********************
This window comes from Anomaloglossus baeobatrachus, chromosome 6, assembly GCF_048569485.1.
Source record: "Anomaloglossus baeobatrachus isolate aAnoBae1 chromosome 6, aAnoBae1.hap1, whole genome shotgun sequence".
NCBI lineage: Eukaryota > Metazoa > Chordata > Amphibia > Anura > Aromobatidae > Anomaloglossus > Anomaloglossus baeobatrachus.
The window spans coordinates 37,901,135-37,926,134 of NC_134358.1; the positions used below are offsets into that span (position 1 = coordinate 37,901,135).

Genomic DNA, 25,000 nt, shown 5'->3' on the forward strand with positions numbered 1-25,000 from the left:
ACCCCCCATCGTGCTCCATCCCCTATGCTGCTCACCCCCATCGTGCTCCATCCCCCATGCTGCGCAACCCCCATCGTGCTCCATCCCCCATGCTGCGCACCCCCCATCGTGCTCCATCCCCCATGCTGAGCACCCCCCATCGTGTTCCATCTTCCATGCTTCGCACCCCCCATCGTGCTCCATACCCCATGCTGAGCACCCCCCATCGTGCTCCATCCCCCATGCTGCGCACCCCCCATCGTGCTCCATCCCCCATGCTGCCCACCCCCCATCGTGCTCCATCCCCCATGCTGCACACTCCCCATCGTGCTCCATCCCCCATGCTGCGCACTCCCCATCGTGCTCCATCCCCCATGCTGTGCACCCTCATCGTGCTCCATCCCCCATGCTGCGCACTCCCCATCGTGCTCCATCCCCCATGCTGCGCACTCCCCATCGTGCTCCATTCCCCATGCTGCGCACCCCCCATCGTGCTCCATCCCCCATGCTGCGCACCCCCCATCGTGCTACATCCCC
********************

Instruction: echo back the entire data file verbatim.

This window comes from Anomaloglossus baeobatrachus, chromosome 6, assembly GCF_048569485.1.
Source record: "Anomaloglossus baeobatrachus isolate aAnoBae1 chromosome 6, aAnoBae1.hap1, whole genome shotgun sequence".
NCBI lineage: Eukaryota > Metazoa > Chordata > Amphibia > Anura > Aromobatidae > Anomaloglossus > Anomaloglossus baeobatrachus.
The window spans coordinates 37,901,135-37,926,134 of NC_134358.1; the positions used below are offsets into that span (position 1 = coordinate 37,901,135).

Genomic DNA, 25,000 nt, shown 5'->3' on the forward strand with positions numbered 1-25,000 from the left:
ACCCCCCATCGTGCTCCATCCCCTATGCTGCTCACCCCCATCGTGCTCCATCCCCCATGCTGCGCAACCCCCATCGTGCTCCATCCCCCATGCTGCGCACCCCCCATCGTGCTCCATCCCCCATGCTGAGCACCCCCCATCGTGTTCCATCTTCCATGCTTCGCACCCCCCATCGTGCTCCATACCCCATGCTGAGCACCCCCCATCGTGCTCCATCCCCCATGCTGCGCACCCCCCATCGTGCTCCATCCCCCATGCTGCCCACCCCCCATCGTGCTCCATCCCCCATGCTGCACACTCCCCATCGTGCTCCATCCCCCATGCTGCGCACTCCCCATCGTGCTCCATCCCCCATGCTGTGCACCCTCATCGTGCTCCATCCCCCATGCTGCGCACTCCCCATCGTGCTCCATCCCCCATGCTGCGCACTCCCCATCGTGCTCCATTCCCCATGCTGCGCACCCCCCATCGTGCTCCATCCCCCATGCTGCGCACCCCCCATCGTGCTACATCCCC